2Nnd Grade Math Homework Stinks! Anyone Else?

Updated on November 15, 2013
J.M. asks from Doylestown, PA
24 answers

Emily is in the 2nd grade and needs to do xtramath 3 times a week. The site has is so it asks questions she knew when she was 2. They want you to do 100 in 3 minutes and then you can move on to the next area.

So right now the questions are
and so on...

BUT although she knows these problems and could do times tables at 3 she doesn’t have them memorized and the speed part makes her nervous so she J. hits anything

so 5+2 will come up and she answers 6. I've gotten to the point my husband has to watch her, it makes M. nuts!! I've talked to other moms they said they are having the same problem. The aftercare teachers told M. they hated it, and the older kids at the table said it makes them hate math too. Also they tested her in the beginning of the year on paper and with ll of these problems she got them all right, now they tested her again and she got a 75...which I know is because of extra math and she is J. writing something quick without thinking about it. I don’t get how they are teaching them to not think for homework and do speed and then want them to think about stuff on the test. Its screwing her up., She's having issues in math when previously she loved it and tested advanced.

Anyone else have issues with this or help in the area?

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So What Happened?

Added: I LOVE math. I did everything by hand until I got to calculas and trig. I was advanced in math and never memorized the basic math functions. I J. don't get it. Every kid has diferent skills. I could work any problem out and understand it but memorization was never my strong suit. It doesnt seem to be hers either. I would've hated math if I was timed on a computer too when I was younger, and I was a mth tutor from 1st grade on up for my peers. I think the paper timed tests would work a lot better. If she doesnt get the answer in 2 seconds the computer marks it wrong and gives her the answer...so there is no way to go at it slow and not have it be pressured

S.B. thats great advice. We always do fast facts in the car since she was 2, or in line. Word problems, (if 4 people were in line 2 got out, 10 got back in...)times tables and so on to pass time. She does great at all of these always have, but her memorization skills aren't that grea.t she likes to figure things out and think. She will get an answer right and then she fidgets in her seat and then she gets every question wrong. Or she says the question out loud before answering and then that wastes her 2 seconds to get it right. its J. so hard to tell her, dont say the question out loud, when in reality in class you want her thinking about the question befor answering. we have parent teacher conferences in 2 weeks. i will be bringing this up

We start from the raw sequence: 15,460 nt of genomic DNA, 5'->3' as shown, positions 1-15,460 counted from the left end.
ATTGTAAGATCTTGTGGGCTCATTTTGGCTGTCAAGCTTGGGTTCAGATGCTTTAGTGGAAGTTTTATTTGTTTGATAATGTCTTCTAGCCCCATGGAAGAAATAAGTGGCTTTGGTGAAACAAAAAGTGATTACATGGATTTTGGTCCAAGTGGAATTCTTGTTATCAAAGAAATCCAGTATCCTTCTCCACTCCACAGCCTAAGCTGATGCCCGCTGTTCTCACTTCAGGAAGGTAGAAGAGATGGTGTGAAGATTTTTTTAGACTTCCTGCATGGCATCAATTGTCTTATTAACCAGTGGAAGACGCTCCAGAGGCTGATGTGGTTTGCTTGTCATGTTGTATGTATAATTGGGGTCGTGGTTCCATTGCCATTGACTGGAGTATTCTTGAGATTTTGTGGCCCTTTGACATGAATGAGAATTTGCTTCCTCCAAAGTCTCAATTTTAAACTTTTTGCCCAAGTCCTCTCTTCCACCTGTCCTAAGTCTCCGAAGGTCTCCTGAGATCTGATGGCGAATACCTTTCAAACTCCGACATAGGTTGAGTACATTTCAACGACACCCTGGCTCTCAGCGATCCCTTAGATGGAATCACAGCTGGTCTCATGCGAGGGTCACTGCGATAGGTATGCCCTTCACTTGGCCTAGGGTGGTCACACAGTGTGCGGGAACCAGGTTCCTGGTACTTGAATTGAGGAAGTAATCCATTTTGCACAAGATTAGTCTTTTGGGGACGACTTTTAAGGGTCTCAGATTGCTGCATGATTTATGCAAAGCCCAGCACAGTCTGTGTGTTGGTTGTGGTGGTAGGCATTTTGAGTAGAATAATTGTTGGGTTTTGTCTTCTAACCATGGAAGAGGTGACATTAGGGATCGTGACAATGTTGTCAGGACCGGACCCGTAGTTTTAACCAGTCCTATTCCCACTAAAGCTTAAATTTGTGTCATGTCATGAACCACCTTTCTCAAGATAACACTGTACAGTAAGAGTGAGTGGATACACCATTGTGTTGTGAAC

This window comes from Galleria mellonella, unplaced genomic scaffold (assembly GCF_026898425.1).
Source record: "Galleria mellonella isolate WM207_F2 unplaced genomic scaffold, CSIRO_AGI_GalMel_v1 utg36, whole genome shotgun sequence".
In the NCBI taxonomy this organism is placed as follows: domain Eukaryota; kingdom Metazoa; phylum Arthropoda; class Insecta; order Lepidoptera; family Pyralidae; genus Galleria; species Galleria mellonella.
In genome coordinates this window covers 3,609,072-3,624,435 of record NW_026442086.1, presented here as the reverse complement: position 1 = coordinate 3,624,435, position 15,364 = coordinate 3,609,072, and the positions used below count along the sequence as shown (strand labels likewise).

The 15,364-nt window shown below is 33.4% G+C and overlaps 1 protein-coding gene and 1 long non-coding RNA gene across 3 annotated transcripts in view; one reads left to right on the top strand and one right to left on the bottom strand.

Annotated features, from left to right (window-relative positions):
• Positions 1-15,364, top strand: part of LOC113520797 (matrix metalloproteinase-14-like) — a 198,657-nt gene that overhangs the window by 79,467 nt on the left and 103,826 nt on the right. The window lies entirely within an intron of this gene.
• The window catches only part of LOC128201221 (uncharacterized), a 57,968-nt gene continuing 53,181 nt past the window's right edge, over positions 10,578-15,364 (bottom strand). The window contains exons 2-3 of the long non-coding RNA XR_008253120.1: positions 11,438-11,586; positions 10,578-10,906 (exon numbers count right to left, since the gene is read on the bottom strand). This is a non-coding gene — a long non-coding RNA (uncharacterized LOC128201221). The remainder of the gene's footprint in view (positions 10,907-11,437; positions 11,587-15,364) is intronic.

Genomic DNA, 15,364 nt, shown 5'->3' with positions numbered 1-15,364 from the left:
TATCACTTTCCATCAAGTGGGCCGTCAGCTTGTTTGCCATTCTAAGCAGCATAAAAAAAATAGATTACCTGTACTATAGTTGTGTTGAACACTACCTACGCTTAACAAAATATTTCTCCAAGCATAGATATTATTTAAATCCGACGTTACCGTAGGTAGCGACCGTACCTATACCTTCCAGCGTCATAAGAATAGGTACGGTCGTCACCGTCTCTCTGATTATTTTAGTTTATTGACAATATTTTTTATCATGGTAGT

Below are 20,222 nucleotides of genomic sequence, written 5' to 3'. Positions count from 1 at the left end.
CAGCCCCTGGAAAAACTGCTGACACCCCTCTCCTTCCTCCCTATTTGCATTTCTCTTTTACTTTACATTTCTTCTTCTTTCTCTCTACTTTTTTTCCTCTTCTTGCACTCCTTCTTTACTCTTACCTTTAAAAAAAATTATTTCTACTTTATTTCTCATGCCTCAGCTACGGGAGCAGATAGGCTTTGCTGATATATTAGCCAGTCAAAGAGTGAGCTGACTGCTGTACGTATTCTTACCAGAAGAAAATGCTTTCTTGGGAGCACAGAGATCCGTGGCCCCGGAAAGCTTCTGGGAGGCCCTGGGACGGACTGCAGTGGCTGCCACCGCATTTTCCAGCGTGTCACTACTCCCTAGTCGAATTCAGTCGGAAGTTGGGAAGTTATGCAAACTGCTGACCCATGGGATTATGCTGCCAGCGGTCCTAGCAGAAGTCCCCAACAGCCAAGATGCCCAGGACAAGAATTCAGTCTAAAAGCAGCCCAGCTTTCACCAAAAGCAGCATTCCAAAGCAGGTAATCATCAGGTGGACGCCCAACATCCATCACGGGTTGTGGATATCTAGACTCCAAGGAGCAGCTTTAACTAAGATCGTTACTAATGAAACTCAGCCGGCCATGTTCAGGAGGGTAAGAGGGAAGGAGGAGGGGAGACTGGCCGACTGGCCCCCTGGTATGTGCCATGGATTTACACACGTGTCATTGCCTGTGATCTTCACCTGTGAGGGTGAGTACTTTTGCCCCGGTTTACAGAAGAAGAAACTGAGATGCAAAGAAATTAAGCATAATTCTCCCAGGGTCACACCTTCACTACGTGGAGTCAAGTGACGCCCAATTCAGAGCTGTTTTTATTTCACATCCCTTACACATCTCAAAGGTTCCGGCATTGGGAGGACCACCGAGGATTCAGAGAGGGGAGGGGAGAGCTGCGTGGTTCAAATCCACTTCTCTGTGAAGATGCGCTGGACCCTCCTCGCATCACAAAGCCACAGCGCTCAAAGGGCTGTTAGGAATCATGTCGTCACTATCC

Featured Answers


answers from Washington DC on

It never gets better. Sorry.

I have my undergraduate degree in Economics and Finance, as well as an MBA with a concentration in finance. I can't do my kids math problems without confusing myself.

But this sounds like it's J. learning the facts. Find another way to get her to learn them - make it fun. Use toys, stickers, jelly beans, whatever. Find a way for her to visualize the numbers and that might help.

3 moms found this helpful

More Answers


answers from Columbia on

This is normal. The more she does it, the better she'll get.

The point is to teach basic addition, subtraction, and eventually multiplication and division facts in a way that they become muscle memory. Teaching them by rote is the best way to do this, even though it's tough at first.

Encourage her and get extra practice sheets to do drills at home. Don't play into her frustration and "hating" it. Kids tend to hate things that are difficult and love things that come easily. Math requires practice to become easy. Once she's running through the problems smoothly, she'll start enjoying it.

I suggest that you turn the clock away from her and not tell her how many seconds she has left. Have her work on J. completing the whole sheet, and then tell her what time she got. Write it down. The next time, have her focus not on getting it all done in a minute, but on beating her previous time....and celebrate and praise her each time she does. Focusing on personal improvement will get her under a minute in a far more enjoyable way than J. stressing over the clock.

Best of luck!

13 moms found this helpful


answers from Dallas on

My first and 4th grader use the xtra math. It reminds M. of the timed tests we took in school and the kicker for us growing up is 1. it was timed, but 2. if some smarty pants finished first, we all had to put down our pencils.

When my 4th grader started this I printed off those timed paper tests and timed him. I made him stop at 1 min and through the paper timed practice in our home with a pencil, the online with a computer became easier. I have also found keyboards with a number pad is easier than the ones with out.

I agree with the other C. (lee) it is about teaching your kids to memorize and recognize and not have to "figure" it out every time. The online coach even tells kids that and gives hints to help them. So, if you haven't, allow your daughter to learn from the online "teacher" (the dude in the red shirt).